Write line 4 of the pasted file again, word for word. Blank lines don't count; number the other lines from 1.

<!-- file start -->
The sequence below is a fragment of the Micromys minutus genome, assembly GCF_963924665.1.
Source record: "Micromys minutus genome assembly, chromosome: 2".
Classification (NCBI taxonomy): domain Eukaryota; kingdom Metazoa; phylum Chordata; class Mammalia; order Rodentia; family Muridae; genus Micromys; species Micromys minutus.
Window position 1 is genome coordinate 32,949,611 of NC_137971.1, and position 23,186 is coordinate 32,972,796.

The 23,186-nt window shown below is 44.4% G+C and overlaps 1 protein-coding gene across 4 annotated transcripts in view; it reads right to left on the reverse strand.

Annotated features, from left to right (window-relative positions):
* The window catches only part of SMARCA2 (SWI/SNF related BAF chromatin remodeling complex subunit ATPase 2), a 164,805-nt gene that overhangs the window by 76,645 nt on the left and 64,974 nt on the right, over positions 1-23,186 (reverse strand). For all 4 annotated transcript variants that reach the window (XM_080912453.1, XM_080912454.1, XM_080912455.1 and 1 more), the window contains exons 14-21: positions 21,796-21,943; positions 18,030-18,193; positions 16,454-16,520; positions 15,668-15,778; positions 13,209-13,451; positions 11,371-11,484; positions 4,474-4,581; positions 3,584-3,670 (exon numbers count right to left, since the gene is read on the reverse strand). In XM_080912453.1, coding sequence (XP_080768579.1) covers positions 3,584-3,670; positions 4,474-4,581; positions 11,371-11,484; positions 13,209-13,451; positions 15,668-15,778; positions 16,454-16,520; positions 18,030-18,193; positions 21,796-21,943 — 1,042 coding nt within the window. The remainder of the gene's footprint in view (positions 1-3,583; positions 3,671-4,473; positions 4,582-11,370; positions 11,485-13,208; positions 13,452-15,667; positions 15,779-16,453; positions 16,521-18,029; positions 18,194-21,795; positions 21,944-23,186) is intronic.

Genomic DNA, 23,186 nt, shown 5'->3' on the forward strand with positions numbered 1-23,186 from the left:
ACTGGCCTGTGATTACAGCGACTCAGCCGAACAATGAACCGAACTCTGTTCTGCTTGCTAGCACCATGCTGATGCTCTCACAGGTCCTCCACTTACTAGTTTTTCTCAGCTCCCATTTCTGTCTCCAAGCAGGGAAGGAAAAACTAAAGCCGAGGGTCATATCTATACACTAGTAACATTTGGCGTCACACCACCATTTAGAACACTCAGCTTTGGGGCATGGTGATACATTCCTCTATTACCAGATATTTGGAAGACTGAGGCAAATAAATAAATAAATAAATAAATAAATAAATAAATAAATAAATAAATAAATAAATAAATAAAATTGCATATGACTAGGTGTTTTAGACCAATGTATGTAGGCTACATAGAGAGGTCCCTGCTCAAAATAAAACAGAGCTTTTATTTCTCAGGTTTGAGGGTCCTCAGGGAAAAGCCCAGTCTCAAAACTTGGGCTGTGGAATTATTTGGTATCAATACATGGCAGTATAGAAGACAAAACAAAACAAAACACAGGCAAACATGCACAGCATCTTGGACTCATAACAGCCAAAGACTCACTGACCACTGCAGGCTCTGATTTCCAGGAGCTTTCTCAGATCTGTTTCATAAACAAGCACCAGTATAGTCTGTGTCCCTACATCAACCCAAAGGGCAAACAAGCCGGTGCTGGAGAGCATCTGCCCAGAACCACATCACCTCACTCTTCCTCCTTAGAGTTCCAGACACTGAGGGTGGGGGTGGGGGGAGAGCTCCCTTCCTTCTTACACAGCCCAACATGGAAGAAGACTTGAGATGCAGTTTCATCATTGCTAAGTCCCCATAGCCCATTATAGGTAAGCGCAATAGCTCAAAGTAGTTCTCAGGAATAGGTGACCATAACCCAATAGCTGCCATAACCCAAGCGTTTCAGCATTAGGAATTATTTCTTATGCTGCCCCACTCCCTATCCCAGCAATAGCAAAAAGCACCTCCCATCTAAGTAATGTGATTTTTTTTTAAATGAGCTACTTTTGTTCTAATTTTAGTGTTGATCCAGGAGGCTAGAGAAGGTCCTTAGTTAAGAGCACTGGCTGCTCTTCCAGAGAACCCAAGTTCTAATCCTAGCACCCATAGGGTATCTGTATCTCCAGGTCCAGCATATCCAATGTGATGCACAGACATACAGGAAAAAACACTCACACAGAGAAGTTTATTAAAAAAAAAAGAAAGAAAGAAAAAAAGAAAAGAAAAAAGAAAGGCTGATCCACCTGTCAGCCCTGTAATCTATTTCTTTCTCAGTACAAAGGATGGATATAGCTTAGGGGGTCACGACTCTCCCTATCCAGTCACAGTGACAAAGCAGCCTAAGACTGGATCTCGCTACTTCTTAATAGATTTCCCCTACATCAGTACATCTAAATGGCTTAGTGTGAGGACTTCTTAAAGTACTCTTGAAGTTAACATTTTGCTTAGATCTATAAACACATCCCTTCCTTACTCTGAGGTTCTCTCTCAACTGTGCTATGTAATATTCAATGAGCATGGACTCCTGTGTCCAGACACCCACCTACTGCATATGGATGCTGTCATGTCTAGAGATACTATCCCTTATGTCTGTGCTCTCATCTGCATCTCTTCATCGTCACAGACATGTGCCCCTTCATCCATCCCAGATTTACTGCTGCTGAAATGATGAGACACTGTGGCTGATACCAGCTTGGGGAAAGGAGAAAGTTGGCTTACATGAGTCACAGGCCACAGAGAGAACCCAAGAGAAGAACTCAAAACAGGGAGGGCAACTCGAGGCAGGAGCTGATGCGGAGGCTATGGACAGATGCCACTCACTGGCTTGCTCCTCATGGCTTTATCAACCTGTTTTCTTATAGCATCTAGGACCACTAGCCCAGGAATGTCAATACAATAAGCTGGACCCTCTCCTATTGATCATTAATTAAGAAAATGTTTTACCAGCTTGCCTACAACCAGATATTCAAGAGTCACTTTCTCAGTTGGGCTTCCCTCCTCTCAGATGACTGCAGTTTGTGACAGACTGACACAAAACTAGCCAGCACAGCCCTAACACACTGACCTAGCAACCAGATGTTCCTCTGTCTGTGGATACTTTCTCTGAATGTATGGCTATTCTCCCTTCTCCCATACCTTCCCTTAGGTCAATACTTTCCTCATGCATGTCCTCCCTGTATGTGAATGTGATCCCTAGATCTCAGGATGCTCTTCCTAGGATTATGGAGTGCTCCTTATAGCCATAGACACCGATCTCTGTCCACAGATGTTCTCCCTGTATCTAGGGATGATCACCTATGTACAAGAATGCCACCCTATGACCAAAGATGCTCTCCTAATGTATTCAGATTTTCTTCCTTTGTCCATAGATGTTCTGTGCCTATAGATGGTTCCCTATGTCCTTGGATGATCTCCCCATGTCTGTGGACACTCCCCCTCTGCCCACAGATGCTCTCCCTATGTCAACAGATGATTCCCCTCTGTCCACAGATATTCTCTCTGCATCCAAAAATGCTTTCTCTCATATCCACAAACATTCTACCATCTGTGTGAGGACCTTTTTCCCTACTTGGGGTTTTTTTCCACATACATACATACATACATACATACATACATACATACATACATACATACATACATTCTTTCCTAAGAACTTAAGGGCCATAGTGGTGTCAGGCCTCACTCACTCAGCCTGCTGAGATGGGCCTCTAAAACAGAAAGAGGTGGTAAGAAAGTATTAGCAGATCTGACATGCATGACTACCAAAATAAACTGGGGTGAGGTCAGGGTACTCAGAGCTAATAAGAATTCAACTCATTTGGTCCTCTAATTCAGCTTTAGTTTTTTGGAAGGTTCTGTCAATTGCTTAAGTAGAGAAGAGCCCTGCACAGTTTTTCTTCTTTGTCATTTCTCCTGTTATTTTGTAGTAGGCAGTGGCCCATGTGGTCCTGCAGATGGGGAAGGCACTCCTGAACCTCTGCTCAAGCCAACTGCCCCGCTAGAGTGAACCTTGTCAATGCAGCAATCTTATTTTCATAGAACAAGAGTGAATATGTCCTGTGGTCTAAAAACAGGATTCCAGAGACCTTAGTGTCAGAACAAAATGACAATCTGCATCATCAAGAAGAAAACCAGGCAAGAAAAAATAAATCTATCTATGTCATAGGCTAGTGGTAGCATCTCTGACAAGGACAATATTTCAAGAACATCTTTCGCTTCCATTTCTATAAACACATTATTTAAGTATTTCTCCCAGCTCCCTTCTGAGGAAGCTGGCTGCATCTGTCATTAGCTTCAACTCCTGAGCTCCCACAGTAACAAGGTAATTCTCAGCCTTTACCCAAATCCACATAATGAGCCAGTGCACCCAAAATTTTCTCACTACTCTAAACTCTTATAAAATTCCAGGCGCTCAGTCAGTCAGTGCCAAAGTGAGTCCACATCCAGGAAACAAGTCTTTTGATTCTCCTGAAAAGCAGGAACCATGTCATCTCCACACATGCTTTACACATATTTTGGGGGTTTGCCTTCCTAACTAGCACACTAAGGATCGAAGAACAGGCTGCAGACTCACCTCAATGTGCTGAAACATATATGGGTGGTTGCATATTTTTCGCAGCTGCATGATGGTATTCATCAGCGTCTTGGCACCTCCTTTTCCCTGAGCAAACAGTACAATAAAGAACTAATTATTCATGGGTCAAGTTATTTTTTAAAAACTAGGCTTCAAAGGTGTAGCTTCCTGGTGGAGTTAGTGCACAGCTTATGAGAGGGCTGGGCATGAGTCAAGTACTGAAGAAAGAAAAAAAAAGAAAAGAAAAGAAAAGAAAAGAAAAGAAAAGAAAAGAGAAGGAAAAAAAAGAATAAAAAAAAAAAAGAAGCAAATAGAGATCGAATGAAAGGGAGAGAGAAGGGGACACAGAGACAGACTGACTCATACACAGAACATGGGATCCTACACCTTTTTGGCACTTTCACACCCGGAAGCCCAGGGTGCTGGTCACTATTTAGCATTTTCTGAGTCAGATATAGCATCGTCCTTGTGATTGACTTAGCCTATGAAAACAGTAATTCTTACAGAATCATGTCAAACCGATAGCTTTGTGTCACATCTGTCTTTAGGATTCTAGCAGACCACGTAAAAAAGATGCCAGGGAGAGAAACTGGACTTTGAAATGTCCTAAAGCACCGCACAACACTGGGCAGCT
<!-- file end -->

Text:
Window position 1 is genome coordinate 32,949,611 of NC_137971.1, and position 23,186 is coordinate 32,972,796.